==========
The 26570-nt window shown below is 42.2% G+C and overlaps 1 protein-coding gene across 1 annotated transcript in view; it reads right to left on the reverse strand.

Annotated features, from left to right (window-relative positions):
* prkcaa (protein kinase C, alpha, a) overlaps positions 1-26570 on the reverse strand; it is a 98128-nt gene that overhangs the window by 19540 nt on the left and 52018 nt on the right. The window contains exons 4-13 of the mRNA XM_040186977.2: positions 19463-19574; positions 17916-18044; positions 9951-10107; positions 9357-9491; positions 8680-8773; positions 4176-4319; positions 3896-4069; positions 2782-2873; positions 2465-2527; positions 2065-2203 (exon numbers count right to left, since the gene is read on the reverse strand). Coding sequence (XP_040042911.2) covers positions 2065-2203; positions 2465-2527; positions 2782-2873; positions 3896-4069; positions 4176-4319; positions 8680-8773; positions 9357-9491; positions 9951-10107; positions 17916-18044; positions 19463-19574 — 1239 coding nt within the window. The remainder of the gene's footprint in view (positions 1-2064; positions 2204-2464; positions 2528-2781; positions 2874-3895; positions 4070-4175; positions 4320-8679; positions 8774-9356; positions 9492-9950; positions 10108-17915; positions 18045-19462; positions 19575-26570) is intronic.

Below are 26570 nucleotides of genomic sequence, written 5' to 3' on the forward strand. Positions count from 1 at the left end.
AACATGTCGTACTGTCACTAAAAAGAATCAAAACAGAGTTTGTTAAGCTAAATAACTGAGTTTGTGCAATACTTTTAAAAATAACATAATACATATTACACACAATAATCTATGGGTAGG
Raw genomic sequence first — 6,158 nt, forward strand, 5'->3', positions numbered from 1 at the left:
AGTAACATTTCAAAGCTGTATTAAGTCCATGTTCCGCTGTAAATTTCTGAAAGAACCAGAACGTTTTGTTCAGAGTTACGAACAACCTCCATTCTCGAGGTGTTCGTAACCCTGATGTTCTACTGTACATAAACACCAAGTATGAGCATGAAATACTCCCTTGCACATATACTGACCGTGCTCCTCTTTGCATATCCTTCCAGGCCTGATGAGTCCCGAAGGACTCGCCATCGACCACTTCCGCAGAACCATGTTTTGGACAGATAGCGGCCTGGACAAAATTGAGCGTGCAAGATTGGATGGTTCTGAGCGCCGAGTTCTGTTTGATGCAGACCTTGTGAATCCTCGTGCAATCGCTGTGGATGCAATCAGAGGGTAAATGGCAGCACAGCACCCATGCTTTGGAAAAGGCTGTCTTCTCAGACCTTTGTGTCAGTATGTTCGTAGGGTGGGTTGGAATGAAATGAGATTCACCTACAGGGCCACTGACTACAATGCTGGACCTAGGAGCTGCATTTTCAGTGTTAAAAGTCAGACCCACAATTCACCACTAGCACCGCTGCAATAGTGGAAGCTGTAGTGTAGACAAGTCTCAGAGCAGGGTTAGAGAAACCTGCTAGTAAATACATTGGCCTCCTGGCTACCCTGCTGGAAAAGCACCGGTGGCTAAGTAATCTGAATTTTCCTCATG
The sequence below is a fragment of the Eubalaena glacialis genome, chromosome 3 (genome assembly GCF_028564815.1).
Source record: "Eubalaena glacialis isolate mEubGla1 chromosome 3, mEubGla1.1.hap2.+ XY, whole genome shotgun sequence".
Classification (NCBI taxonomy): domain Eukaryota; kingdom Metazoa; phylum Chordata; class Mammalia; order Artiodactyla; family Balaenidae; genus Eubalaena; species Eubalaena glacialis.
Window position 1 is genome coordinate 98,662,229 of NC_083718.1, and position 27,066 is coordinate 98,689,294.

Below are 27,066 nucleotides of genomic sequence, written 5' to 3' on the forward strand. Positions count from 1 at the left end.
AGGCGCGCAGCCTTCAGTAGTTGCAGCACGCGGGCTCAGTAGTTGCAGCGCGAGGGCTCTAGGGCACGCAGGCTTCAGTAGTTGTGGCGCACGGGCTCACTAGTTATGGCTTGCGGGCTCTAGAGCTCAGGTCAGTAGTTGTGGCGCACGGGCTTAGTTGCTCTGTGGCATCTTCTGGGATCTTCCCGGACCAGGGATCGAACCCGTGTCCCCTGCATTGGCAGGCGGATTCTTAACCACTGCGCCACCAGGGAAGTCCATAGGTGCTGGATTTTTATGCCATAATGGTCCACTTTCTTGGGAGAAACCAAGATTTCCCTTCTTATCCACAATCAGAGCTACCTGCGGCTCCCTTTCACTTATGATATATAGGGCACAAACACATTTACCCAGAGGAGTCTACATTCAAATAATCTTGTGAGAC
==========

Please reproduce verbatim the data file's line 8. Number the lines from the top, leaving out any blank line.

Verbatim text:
The sequence below is a fragment of the Eubalaena glacialis genome, chromosome 3 (genome assembly GCF_028564815.1).